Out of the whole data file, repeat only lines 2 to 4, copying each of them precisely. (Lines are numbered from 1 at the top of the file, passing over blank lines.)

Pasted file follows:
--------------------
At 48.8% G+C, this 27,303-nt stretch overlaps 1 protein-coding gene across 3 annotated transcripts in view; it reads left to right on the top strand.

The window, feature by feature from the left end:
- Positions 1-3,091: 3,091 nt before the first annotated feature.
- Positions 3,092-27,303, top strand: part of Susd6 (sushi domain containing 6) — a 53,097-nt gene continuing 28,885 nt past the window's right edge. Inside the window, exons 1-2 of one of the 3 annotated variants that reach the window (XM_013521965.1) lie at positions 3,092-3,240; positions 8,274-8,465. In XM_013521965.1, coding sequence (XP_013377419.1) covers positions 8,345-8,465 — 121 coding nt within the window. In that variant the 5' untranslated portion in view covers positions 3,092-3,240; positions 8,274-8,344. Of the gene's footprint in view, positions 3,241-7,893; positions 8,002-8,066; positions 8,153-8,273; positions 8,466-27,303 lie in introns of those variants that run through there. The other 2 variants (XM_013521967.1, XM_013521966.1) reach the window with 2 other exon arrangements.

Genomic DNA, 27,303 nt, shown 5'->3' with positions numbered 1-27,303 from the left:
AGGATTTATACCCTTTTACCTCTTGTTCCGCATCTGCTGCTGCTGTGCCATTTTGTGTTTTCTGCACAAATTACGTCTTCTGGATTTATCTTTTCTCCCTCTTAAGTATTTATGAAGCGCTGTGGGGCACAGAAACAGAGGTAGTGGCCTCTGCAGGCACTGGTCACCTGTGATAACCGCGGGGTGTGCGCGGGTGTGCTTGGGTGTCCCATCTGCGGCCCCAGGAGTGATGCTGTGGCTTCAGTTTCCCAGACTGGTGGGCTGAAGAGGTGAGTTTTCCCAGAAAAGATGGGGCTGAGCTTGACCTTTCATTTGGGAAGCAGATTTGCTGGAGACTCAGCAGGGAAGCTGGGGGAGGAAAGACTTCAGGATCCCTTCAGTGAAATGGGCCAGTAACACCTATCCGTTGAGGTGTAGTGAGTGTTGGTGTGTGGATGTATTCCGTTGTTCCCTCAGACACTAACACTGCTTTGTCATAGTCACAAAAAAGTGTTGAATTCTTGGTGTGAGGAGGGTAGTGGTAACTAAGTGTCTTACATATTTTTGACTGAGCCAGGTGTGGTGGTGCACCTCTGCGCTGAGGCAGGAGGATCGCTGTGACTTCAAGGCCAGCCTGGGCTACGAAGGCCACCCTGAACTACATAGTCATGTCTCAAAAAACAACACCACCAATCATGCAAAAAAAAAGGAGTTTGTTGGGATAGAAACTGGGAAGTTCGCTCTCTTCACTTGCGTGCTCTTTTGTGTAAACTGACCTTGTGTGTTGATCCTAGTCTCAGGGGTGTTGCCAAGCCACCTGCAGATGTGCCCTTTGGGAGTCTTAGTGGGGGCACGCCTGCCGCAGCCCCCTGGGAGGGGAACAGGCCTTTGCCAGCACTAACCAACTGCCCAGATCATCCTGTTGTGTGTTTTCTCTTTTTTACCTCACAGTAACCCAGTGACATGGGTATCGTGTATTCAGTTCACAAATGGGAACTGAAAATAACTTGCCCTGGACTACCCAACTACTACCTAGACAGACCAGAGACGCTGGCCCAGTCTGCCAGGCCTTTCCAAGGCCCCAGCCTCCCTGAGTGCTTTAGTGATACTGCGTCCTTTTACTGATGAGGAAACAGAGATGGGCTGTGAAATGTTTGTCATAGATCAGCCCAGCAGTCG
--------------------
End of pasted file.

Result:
The window, feature by feature from the left end:
- Positions 1-3,091: 3,091 nt before the first annotated feature.
- Positions 3,092-27,303, top strand: part of Susd6 (sushi domain containing 6) — a 53,097-nt gene continuing 28,885 nt past the window's right edge. Inside the window, exons 1-2 of one of the 3 annotated variants that reach the window (XM_013521965.1) lie at positions 3,092-3,240; positions 8,274-8,465. In XM_013521965.1, coding sequence (XP_013377419.1) covers positions 8,345-8,465 — 121 coding nt within the window. In that variant the 5' untranslated portion in view covers positions 3,092-3,240; positions 8,274-8,344. Of the gene's footprint in view, positions 3,241-7,893; positions 8,002-8,066; positions 8,153-8,273; positions 8,466-27,303 lie in introns of those variants that run through there. The other 2 variants (XM_013521967.1, XM_013521966.1) reach the window with 2 other exon arrangements.